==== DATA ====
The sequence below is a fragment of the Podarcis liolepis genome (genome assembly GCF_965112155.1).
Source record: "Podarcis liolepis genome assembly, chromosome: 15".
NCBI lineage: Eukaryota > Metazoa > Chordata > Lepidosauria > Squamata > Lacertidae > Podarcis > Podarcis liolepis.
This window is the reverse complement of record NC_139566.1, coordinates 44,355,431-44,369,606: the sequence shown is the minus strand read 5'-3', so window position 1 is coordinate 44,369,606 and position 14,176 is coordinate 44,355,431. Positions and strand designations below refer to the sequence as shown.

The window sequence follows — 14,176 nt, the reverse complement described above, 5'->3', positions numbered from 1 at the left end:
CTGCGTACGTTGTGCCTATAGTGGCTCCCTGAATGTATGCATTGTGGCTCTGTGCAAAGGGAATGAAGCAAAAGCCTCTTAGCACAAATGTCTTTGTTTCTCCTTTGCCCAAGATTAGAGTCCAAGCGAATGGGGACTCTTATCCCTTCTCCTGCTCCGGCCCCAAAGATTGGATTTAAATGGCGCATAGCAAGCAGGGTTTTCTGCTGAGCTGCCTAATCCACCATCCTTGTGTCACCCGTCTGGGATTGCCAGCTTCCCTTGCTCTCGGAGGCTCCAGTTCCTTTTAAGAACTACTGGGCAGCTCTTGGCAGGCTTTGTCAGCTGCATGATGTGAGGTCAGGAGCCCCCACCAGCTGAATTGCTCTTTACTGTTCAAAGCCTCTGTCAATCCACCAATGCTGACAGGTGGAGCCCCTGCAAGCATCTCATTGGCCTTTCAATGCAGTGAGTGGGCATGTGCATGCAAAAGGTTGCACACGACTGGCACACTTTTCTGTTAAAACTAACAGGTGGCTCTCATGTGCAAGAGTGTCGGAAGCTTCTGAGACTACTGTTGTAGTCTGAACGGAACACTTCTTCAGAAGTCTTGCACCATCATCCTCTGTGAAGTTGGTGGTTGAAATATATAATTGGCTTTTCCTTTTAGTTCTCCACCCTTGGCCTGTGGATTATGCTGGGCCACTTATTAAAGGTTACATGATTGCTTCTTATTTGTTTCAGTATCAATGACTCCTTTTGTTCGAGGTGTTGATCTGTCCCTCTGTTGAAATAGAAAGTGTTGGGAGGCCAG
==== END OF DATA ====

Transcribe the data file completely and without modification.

The sequence below is a fragment of the Podarcis liolepis genome (genome assembly GCF_965112155.1).
Source record: "Podarcis liolepis genome assembly, chromosome: 15".
NCBI lineage: Eukaryota > Metazoa > Chordata > Lepidosauria > Squamata > Lacertidae > Podarcis > Podarcis liolepis.
This window is the reverse complement of record NC_139566.1, coordinates 44,355,431-44,369,606: the sequence shown is the minus strand read 5'-3', so window position 1 is coordinate 44,369,606 and position 14,176 is coordinate 44,355,431. Positions and strand designations below refer to the sequence as shown.

The window sequence follows — 14,176 nt, the reverse complement described above, 5'->3', positions numbered from 1 at the left end:
CTGCGTACGTTGTGCCTATAGTGGCTCCCTGAATGTATGCATTGTGGCTCTGTGCAAAGGGAATGAAGCAAAAGCCTCTTAGCACAAATGTCTTTGTTTCTCCTTTGCCCAAGATTAGAGTCCAAGCGAATGGGGACTCTTATCCCTTCTCCTGCTCCGGCCCCAAAGATTGGATTTAAATGGCGCATAGCAAGCAGGGTTTTCTGCTGAGCTGCCTAATCCACCATCCTTGTGTCACCCGTCTGGGATTGCCAGCTTCCCTTGCTCTCGGAGGCTCCAGTTCCTTTTAAGAACTACTGGGCAGCTCTTGGCAGGCTTTGTCAGCTGCATGATGTGAGGTCAGGAGCCCCCACCAGCTGAATTGCTCTTTACTGTTCAAAGCCTCTGTCAATCCACCAATGCTGACAGGTGGAGCCCCTGCAAGCATCTCATTGGCCTTTCAATGCAGTGAGTGGGCATGTGCATGCAAAAGGTTGCACACGACTGGCACACTTTTCTGTTAAAACTAACAGGTGGCTCTCATGTGCAAGAGTGTCGGAAGCTTCTGAGACTACTGTTGTAGTCTGAACGGAACACTTCTTCAGAAGTCTTGCACCATCATCCTCTGTGAAGTTGGTGGTTGAAATATATAATTGGCTTTTCCTTTTAGTTCTCCACCCTTGGCCTGTGGATTATGCTGGGCCACTTATTAAAGGTTACATGATTGCTTCTTATTTGTTTCAGTATCAATGACTCCTTTTGTTCGAGGTGTTGATCTGTCCCTCTGTTGAAATAGAAAGTGTTGGGAGGCCAG